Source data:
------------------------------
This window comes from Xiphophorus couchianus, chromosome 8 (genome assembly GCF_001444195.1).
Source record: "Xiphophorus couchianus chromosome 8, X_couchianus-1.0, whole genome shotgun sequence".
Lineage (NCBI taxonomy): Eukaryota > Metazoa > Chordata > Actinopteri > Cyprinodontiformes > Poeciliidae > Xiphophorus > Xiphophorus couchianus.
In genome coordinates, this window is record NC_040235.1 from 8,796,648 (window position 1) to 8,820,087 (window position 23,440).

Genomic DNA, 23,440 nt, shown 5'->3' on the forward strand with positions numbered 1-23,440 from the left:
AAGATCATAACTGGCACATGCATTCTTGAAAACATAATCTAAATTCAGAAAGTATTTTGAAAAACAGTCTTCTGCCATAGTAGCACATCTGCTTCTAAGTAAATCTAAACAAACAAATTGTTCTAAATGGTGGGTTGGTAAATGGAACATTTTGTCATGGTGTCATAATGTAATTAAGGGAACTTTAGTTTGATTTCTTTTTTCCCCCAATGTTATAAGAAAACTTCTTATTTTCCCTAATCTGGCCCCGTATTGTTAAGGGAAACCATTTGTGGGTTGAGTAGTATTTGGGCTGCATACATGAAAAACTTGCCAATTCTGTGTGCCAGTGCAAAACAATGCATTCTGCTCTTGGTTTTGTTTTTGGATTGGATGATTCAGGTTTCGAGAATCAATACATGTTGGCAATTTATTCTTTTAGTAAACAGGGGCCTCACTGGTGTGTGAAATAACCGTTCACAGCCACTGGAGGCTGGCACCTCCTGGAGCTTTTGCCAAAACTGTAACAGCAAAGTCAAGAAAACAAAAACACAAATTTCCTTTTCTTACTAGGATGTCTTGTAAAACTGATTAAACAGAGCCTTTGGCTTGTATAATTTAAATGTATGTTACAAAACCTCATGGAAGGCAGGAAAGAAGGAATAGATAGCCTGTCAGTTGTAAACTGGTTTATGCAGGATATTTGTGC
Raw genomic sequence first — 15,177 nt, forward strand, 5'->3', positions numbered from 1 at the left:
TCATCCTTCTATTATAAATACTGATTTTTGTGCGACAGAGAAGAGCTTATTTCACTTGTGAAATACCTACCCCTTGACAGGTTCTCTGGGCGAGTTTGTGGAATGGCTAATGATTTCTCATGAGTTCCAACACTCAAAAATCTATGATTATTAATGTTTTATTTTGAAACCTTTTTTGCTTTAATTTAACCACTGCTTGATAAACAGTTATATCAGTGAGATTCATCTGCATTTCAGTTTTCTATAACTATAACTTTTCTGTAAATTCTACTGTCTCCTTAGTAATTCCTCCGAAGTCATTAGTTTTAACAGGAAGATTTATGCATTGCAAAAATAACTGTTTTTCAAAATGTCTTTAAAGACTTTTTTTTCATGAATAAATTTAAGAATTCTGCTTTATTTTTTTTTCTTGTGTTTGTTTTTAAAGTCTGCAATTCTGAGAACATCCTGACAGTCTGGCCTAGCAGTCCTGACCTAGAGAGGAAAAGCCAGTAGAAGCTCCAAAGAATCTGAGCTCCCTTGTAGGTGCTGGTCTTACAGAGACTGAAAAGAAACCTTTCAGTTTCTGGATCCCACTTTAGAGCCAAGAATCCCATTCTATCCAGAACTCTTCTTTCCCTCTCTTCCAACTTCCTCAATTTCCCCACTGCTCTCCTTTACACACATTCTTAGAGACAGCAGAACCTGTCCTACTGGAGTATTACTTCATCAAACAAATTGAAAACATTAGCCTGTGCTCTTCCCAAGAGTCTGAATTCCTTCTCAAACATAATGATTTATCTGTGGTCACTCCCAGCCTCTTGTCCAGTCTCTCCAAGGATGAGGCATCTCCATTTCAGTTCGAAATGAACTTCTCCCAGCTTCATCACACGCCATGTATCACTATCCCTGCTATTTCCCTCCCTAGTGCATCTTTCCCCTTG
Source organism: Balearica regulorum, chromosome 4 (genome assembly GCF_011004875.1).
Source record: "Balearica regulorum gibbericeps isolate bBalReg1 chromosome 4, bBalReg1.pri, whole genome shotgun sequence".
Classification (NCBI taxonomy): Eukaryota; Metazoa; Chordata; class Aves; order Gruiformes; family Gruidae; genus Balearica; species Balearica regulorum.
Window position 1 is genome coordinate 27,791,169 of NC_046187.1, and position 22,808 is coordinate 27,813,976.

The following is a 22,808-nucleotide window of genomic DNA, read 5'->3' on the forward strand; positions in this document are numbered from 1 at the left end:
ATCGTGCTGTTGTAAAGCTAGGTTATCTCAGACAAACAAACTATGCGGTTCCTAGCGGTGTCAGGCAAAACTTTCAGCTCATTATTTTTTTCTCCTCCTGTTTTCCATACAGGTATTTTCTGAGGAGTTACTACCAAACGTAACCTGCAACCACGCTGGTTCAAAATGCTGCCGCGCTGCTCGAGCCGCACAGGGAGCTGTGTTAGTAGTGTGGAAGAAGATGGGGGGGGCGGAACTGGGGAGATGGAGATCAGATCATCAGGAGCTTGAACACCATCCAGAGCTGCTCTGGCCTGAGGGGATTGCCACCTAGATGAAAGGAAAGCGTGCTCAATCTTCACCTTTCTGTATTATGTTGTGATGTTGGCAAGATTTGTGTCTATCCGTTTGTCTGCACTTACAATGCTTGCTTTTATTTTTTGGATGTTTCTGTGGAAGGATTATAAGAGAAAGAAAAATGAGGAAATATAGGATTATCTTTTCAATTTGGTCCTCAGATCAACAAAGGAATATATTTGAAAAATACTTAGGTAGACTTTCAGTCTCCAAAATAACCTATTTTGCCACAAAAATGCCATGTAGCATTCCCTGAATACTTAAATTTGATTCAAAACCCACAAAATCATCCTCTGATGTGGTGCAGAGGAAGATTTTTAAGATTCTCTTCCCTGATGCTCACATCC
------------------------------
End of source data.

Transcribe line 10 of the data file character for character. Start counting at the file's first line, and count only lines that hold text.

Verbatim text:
Source record: "Balearica regulorum gibbericeps isolate bBalReg1 chromosome 4, bBalReg1.pri, whole genome shotgun sequence".